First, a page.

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Do you remember your school days, when you were first learning to write fiction? An omniscient, third-person narrator explained all your characters' thoughts, vices, virtues and motivations? But eventually you learned that it was better to let them speak for themselves through their own words and actions? Evidently the author missed that lesson.
But I'm not convinced that it would have done much good. The characters are flat, ridiculous caricatures. One moment, the protagonist is sensitive to his ladyfriend's mood, not probing into something that he senses - without words - she does not want to discuss. A moment later, he presses her on a question that she explicitly told him she did not want to talk about. And when the two have their first intimate moment together, our protagonist predictably progresses from doubt to clairty. It's not that this progression is unexpected or unrealistic - love has its mysteries - it's that the author presents it clumsily and without insight. The moment has no inner light.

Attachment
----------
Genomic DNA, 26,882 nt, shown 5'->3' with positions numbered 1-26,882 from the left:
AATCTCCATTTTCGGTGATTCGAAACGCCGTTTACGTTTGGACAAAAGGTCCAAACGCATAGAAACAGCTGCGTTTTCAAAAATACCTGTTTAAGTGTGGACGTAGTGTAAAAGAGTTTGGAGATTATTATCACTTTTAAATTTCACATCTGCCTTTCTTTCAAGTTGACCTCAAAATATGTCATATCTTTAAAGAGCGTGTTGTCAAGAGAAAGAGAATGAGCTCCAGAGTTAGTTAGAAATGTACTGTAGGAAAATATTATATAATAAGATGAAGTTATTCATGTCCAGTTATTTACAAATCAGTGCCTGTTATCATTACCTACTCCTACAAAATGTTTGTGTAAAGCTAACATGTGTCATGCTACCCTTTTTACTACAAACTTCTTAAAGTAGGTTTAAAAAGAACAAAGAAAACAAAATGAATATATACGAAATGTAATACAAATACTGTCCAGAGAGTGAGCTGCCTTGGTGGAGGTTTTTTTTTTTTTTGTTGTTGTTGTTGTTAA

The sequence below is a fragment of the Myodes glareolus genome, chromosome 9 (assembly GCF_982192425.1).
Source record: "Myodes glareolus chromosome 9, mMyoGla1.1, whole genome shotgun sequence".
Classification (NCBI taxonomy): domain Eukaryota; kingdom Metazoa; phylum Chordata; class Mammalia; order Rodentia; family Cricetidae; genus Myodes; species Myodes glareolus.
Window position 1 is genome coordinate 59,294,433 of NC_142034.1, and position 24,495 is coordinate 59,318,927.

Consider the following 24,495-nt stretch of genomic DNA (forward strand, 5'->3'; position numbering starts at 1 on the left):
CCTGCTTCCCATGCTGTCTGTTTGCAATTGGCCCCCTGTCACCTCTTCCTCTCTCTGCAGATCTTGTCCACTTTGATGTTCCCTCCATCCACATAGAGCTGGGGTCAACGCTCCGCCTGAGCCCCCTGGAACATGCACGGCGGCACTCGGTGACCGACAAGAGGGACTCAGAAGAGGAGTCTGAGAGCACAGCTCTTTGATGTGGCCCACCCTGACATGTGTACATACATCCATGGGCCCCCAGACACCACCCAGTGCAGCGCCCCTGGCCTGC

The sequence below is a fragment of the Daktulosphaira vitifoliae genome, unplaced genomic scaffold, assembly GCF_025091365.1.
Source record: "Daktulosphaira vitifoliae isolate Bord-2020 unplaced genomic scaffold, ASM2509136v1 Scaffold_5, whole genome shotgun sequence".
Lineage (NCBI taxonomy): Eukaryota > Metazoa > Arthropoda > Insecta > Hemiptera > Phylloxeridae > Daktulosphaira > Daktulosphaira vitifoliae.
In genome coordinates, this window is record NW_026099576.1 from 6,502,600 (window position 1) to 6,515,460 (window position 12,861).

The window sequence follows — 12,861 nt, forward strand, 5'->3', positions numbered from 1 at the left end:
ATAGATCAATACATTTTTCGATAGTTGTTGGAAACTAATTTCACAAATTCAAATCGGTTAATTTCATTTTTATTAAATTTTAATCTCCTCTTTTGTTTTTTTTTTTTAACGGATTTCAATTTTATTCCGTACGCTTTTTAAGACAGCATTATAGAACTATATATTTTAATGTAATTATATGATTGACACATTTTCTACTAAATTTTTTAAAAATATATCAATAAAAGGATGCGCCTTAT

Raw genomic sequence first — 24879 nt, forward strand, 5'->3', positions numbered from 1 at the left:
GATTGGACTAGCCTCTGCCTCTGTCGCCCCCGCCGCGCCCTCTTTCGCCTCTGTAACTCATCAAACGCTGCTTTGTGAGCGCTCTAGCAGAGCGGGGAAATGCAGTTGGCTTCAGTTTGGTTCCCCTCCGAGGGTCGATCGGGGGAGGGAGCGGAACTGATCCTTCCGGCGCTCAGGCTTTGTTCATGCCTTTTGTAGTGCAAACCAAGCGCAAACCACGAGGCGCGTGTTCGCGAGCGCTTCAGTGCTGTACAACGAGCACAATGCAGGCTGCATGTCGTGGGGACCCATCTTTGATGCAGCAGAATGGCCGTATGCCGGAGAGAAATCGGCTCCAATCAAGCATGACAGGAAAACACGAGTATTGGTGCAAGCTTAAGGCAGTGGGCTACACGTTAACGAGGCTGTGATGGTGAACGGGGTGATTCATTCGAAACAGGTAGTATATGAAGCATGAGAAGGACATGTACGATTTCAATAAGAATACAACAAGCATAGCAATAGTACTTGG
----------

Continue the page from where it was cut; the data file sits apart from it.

The reader attempts to inflect his voice to represent the characters and the mood of their words; unfortunately, it is a maudlin effort that magnifies the author's lack of talent.
Despite these shortcomings, I listened to the end, which is why I gave it two stars.
8 of 9 people found this review helpful
Would you listen to The Lucky One again? Why?
Yes, over and over because it was another Nicholas Sparks good one. I have never read or listen to a bad book by Nicolas Sparks.
What did you like best about this story?
Nothing in particular, just the entire story.
Any additional comments?
I have never read a Nicholas Sparks I have not liked.
1 of 1 people found this review helpful